The truth is that there is nothing to stop Mr. Bush from wielding his veto -- witness the fact that the administration threatened Friday to veto a defense bill if, among other potential offenses, it contained language outlawing cruel and inhuman treatment of foreign detainees. But while Mr. Bush cares fervently, and scandalously, about the imperative of keeping inhumane practices legal, he does not care as much about waste of taxpayers' money. This is why he has not made vigorous use of his veto to restrain the growth of pork. This is why an anti-spending backlash that focuses only on Mr. DeLay is missing its main target.
A standard riff at the modern version of the 5 o'clock follies -- military press briefings in Baghdad or at the Pentagon -- is that the insurgency in Iraq is limited to "only" four provinces. I say "only" because one of them (Anbar) is the size of North Carolina, while two of the others contain Baghdad and Mosul, the country's largest and third-largest cities.
The rest of Iraq, we are told, is a peaceful oasis of tranquility and harmony -- save for the stay riot, suicide bombing, death squad mass execution and/or British jail break operation. Ergo, the war is being won.
But Tom Lasseter, the Knight-Ridder reporter who's made something of a gig for himself pointing out the gap between fantasy at the top and reality on the ground -- basically by letting the guys actually fighting the war tell their own stories -- has done it again. He recently filed this report from the province of Diyala, which lies to the east of Baghdad, well outside the Sunni Triange:
Right to Know
Commanders for the 3rd Infantry Division in Diyala said the number of attacks there had dropped from about a dozen a day last year to seven. Roadside bombs, they said, have decreased by a third. The latter trend, though, hasn't held up this month. In September 2004 there were 72 roadside bombs detonated or found, but 106 this month.
"They say attacks are down. Well, no [shit]," [Staff Sgt. Donnie] Hendricks said. "We're not patrolling where the bad guys are."
U.S. patrols on a parallel road, Route Marie, ended in late May.
Pointing to Route Marie on a map on the wall of his barracks, Hendricks traced a 2-mile stretch of the road with his index finger.
"They kicked our [ass] off this road," Hendricks said. "They hit us with so many IEDs we had to stop using it."
Needless to say, a province in which stretches of main highway have been turned into no go zones for U.S. military convoys can hardly be called pacified. And the routes that are open aren't much better:
On the main supply route to the base on the edge of Muqdadiyah, Route Vanessa Roadside, explosives hit the military's bomb-detecting truck every day for 11 straight days in August. Commanders routinely call in F-16s to provide close support for the vehicle.
The picture that emerges is of an occupation force that has its hands full trying to keep the roads open to its forward operating bases, while leaving the rest of the province to Iraqi police or military units, or to the insurgents -- who, of course, are often the same people:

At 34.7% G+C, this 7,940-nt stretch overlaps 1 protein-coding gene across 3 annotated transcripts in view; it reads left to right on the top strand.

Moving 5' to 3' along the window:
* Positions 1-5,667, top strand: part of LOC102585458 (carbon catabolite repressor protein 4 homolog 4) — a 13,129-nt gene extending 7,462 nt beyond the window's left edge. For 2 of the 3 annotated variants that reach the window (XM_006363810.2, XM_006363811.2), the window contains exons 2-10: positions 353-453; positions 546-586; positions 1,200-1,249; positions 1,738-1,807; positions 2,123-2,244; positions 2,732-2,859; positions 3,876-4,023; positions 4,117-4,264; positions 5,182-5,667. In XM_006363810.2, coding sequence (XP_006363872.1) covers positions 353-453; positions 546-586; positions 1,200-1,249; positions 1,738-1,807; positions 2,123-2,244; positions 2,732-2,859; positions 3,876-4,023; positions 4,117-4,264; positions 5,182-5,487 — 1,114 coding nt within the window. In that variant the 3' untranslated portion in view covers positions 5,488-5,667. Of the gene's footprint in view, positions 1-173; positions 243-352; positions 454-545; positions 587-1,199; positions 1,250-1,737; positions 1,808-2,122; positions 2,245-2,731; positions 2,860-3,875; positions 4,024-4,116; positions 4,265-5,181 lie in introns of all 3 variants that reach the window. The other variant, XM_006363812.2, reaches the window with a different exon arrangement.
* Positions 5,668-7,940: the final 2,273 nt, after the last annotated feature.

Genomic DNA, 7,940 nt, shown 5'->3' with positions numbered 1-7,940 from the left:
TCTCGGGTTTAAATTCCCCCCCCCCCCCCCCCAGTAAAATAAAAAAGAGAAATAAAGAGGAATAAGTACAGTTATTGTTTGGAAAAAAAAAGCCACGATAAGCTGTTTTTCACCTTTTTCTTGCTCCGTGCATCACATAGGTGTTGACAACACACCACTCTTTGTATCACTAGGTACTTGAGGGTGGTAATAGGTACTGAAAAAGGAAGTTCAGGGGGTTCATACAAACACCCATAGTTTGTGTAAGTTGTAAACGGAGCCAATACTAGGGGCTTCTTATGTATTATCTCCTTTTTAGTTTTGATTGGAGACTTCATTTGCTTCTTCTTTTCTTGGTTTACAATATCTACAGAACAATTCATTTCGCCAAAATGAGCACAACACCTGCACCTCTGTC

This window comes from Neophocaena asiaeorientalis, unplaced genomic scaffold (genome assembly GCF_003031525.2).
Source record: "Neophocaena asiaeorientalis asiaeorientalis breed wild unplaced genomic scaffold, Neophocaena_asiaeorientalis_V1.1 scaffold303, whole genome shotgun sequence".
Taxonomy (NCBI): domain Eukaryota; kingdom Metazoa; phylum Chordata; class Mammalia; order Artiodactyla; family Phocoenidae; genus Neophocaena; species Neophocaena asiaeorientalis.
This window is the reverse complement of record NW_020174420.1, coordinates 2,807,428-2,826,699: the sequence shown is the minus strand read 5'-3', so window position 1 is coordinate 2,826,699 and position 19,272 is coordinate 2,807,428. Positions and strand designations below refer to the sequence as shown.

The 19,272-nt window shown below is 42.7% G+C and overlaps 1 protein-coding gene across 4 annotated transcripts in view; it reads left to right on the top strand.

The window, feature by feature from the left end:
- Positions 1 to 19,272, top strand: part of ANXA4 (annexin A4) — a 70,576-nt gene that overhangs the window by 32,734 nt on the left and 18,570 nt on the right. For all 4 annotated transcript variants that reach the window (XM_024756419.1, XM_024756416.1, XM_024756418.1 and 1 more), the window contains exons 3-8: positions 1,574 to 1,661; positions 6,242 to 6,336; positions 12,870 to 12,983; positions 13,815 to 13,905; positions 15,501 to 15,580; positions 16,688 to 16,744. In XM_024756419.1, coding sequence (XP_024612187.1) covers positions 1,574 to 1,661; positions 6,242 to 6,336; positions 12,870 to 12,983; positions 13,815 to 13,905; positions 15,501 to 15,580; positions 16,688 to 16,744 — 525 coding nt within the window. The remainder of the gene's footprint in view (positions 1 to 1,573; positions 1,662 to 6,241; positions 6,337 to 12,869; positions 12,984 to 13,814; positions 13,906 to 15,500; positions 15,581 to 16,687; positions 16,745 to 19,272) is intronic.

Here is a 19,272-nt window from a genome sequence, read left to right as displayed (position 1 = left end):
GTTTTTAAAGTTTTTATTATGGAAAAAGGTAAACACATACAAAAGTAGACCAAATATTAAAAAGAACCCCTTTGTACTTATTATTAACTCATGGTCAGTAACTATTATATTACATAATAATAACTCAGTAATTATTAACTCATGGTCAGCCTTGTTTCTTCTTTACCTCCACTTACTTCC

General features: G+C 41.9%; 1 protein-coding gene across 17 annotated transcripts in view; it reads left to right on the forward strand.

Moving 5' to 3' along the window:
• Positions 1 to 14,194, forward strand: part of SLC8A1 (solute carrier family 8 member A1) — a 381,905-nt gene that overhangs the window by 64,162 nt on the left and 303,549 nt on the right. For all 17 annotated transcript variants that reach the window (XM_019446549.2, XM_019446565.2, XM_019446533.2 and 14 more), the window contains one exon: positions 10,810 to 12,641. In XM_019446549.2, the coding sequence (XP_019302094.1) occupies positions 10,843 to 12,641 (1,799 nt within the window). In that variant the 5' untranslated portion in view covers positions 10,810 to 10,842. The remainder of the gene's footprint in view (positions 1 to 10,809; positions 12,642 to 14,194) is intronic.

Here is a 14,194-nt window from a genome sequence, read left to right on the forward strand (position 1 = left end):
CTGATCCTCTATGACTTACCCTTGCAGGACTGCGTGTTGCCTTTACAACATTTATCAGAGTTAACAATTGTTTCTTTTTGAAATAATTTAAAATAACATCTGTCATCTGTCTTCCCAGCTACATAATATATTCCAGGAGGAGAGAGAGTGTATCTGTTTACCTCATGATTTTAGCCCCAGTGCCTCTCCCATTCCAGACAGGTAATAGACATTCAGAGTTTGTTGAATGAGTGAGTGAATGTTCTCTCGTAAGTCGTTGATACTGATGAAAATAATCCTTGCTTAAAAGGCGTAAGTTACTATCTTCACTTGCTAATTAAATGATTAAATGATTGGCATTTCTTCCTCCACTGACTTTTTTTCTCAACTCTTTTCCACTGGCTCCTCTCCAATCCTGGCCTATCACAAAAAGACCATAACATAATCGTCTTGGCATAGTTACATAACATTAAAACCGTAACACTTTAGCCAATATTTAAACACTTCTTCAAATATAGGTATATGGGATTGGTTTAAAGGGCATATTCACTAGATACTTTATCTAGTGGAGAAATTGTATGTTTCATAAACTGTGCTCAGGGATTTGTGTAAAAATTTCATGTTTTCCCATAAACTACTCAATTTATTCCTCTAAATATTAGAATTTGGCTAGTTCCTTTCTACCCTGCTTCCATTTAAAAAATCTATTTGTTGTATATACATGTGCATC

Hendricks taught a sniper's training course to a select group of Iraqi soldiers, but stuck to marksmanship.
"I haven't taught them tactics because they're infiltrated," Hendricks said. "It's like going to a party where you don't know anybody, but somebody in the room -- you don't know who -- wants to kill you."
And just might succeed.
But the infiltrators are also probably the cream of the new Iraqi defense forces. At least they're not stoned out of their gourds:
Sgt. Hunter Sabin has spent a fair amount of time near the Iraqi troops, and said that while they were getting better, they were still far from ready.
"I was up in a guard tower outside the FOB (base) and a group of IP (Iraqi police) came up and offered us hash and whiskey," said Sabin, a 26-year-old sniper from Richmond, Va., who was in a Ranger special operations unit during the 2003 invasion. "That's who's protecting the people.
This, then, is what life is like in one of the "secure" areas of Iraq. And, since the population of Diyala is almost evenly divided among Sunni Arabs, Shi'a Arabs and Kurds, life is likely to get even more interesting if and when the Americans leave:
"As soon as we leave this place they're all going to kill each other," [Sgt. Antonio] Molina said at a meeting in his barracks recently . . . Hendricks agreed: "It's going to be a [fucking] civil war."
But at least it will be a "secure" civil war.
Iraqis have the right to know whether they have any options left. But wherever they turn, they are told “the worst” is in store. Only a few days ago, U.S. President George W. Bush warned that there will be an upsurge in attacks ahead of this month’s referendum on a new constitution.
Only last month, British Prime Minister Tony Blair said it never occurred to him that violence in Iraq would be so ferocious. For Iraqis there is nothing new about these statements. Warnings of further violence and more attacks are perhaps the only diet both the White House and Downing Street have as part of their options for the new Iraq.